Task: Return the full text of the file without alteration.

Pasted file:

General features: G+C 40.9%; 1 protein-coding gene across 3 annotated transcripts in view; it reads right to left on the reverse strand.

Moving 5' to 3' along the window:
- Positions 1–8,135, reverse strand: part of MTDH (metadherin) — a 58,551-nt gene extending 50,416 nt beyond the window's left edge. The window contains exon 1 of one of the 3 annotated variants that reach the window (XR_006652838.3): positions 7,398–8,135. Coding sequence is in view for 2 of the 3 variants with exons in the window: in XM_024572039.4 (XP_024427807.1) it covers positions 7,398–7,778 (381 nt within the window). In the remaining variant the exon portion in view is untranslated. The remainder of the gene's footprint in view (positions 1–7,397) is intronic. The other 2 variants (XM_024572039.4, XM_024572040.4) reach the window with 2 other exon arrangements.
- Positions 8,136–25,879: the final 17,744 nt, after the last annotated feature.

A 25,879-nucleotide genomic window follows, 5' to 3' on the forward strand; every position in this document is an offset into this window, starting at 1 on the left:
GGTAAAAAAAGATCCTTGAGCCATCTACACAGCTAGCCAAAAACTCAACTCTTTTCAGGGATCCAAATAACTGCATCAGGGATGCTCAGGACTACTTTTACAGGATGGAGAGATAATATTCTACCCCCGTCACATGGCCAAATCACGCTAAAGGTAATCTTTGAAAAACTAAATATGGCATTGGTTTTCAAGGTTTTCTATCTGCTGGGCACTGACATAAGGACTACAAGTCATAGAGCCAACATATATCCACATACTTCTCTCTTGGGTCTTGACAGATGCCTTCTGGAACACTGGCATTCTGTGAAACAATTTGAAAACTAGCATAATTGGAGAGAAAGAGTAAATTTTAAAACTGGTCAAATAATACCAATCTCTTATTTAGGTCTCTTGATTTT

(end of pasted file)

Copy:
General features: G+C 40.9%; 1 protein-coding gene across 3 annotated transcripts in view; it reads right to left on the reverse strand.

Moving 5' to 3' along the window:
- Positions 1–8,135, reverse strand: part of MTDH (metadherin) — a 58,551-nt gene extending 50,416 nt beyond the window's left edge. The window contains exon 1 of one of the 3 annotated variants that reach the window (XR_006652838.3): positions 7,398–8,135. Coding sequence is in view for 2 of the 3 variants with exons in the window: in XM_024572039.4 (XP_024427807.1) it covers positions 7,398–7,778 (381 nt within the window). In the remaining variant the exon portion in view is untranslated. The remainder of the gene's footprint in view (positions 1–7,397) is intronic. The other 2 variants (XM_024572039.4, XM_024572040.4) reach the window with 2 other exon arrangements.
- Positions 8,136–25,879: the final 17,744 nt, after the last annotated feature.

A 25,879-nucleotide genomic window follows, 5' to 3' on the forward strand; every position in this document is an offset into this window, starting at 1 on the left:
GGTAAAAAAAGATCCTTGAGCCATCTACACAGCTAGCCAAAAACTCAACTCTTTTCAGGGATCCAAATAACTGCATCAGGGATGCTCAGGACTACTTTTACAGGATGGAGAGATAATATTCTACCCCCGTCACATGGCCAAATCACGCTAAAGGTAATCTTTGAAAAACTAAATATGGCATTGGTTTTCAAGGTTTTCTATCTGCTGGGCACTGACATAAGGACTACAAGTCATAGAGCCAACATATATCCACATACTTCTCTCTTGGGTCTTGACAGATGCCTTCTGGAACACTGGCATTCTGTGAAACAATTTGAAAACTAGCATAATTGGAGAGAAAGAGTAAATTTTAAAACTGGTCAAATAATACCAATCTCTTATTTAGGTCTCTTGATTTT